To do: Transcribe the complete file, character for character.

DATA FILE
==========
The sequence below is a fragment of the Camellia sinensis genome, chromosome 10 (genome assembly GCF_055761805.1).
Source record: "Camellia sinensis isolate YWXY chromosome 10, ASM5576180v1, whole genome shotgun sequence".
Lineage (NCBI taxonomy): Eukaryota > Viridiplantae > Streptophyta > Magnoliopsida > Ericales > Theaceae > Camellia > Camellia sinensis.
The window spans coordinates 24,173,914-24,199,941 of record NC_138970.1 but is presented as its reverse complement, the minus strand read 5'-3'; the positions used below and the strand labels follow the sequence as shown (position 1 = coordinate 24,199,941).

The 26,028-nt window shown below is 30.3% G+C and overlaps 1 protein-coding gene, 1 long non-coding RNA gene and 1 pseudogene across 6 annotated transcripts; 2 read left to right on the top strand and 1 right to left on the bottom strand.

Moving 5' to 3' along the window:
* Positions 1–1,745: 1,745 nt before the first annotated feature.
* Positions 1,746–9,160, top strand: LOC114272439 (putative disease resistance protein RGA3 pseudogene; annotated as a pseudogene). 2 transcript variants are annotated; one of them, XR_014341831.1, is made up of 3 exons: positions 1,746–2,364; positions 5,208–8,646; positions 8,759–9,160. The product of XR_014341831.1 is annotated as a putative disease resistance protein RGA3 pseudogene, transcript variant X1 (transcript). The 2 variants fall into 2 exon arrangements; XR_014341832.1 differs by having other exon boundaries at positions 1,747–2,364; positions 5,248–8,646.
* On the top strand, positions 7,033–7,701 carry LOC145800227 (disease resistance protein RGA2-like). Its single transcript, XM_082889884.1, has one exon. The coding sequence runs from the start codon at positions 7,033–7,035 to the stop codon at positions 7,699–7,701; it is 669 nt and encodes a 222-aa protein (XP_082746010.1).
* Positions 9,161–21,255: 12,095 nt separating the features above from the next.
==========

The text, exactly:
The sequence below is a fragment of the Camellia sinensis genome, chromosome 10 (genome assembly GCF_055761805.1).
Source record: "Camellia sinensis isolate YWXY chromosome 10, ASM5576180v1, whole genome shotgun sequence".
Lineage (NCBI taxonomy): Eukaryota > Viridiplantae > Streptophyta > Magnoliopsida > Ericales > Theaceae > Camellia > Camellia sinensis.
The window spans coordinates 24,173,914-24,199,941 of record NC_138970.1 but is presented as its reverse complement, the minus strand read 5'-3'; the positions used below and the strand labels follow the sequence as shown (position 1 = coordinate 24,199,941).

The 26,028-nt window shown below is 30.3% G+C and overlaps 1 protein-coding gene, 1 long non-coding RNA gene and 1 pseudogene across 6 annotated transcripts; 2 read left to right on the top strand and 1 right to left on the bottom strand.

Moving 5' to 3' along the window:
* Positions 1–1,745: 1,745 nt before the first annotated feature.
* Positions 1,746–9,160, top strand: LOC114272439 (putative disease resistance protein RGA3 pseudogene; annotated as a pseudogene). 2 transcript variants are annotated; one of them, XR_014341831.1, is made up of 3 exons: positions 1,746–2,364; positions 5,208–8,646; positions 8,759–9,160. The product of XR_014341831.1 is annotated as a putative disease resistance protein RGA3 pseudogene, transcript variant X1 (transcript). The 2 variants fall into 2 exon arrangements; XR_014341832.1 differs by having other exon boundaries at positions 1,747–2,364; positions 5,248–8,646.
* On the top strand, positions 7,033–7,701 carry LOC145800227 (disease resistance protein RGA2-like). Its single transcript, XM_082889884.1, has one exon. The coding sequence runs from the start codon at positions 7,033–7,035 to the stop codon at positions 7,699–7,701; it is 669 nt and encodes a 222-aa protein (XP_082746010.1).
* Positions 9,161–21,255: 12,095 nt separating the features above from the next.